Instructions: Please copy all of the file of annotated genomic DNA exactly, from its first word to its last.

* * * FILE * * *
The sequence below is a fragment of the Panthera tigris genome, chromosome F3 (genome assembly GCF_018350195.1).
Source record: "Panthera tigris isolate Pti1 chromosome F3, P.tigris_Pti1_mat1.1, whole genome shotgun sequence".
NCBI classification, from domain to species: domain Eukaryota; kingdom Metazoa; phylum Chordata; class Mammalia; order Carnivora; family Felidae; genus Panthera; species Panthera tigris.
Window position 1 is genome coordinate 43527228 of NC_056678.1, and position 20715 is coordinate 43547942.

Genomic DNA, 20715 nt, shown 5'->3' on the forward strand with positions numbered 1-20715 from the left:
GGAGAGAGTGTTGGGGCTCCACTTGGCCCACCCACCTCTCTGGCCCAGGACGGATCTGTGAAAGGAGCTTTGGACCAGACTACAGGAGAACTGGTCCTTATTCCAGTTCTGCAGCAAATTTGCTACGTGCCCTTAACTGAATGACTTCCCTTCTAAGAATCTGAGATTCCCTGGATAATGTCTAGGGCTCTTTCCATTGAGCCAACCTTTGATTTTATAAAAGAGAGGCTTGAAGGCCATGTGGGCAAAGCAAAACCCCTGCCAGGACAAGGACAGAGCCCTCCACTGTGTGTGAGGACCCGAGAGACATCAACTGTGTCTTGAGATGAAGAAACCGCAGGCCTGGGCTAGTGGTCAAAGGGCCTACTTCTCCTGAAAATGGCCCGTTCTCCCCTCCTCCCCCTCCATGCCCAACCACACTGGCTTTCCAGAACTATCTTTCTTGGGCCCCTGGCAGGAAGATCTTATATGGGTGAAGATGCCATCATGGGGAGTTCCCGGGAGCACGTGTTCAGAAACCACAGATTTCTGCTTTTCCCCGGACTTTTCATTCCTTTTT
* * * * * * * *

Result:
The sequence below is a fragment of the Panthera tigris genome, chromosome F3 (genome assembly GCF_018350195.1).
Source record: "Panthera tigris isolate Pti1 chromosome F3, P.tigris_Pti1_mat1.1, whole genome shotgun sequence".
NCBI classification, from domain to species: domain Eukaryota; kingdom Metazoa; phylum Chordata; class Mammalia; order Carnivora; family Felidae; genus Panthera; species Panthera tigris.
Window position 1 is genome coordinate 43527228 of NC_056678.1, and position 20715 is coordinate 43547942.

Genomic DNA, 20715 nt, shown 5'->3' on the forward strand with positions numbered 1-20715 from the left:
GGAGAGAGTGTTGGGGCTCCACTTGGCCCACCCACCTCTCTGGCCCAGGACGGATCTGTGAAAGGAGCTTTGGACCAGACTACAGGAGAACTGGTCCTTATTCCAGTTCTGCAGCAAATTTGCTACGTGCCCTTAACTGAATGACTTCCCTTCTAAGAATCTGAGATTCCCTGGATAATGTCTAGGGCTCTTTCCATTGAGCCAACCTTTGATTTTATAAAAGAGAGGCTTGAAGGCCATGTGGGCAAAGCAAAACCCCTGCCAGGACAAGGACAGAGCCCTCCACTGTGTGTGAGGACCCGAGAGACATCAACTGTGTCTTGAGATGAAGAAACCGCAGGCCTGGGCTAGTGGTCAAAGGGCCTACTTCTCCTGAAAATGGCCCGTTCTCCCCTCCTCCCCCTCCATGCCCAACCACACTGGCTTTCCAGAACTATCTTTCTTGGGCCCCTGGCAGGAAGATCTTATATGGGTGAAGATGCCATCATGGGGAGTTCCCGGGAGCACGTGTTCAGAAACCACAGATTTCTGCTTTTCCCCGGACTTTTCATTCCTTTTT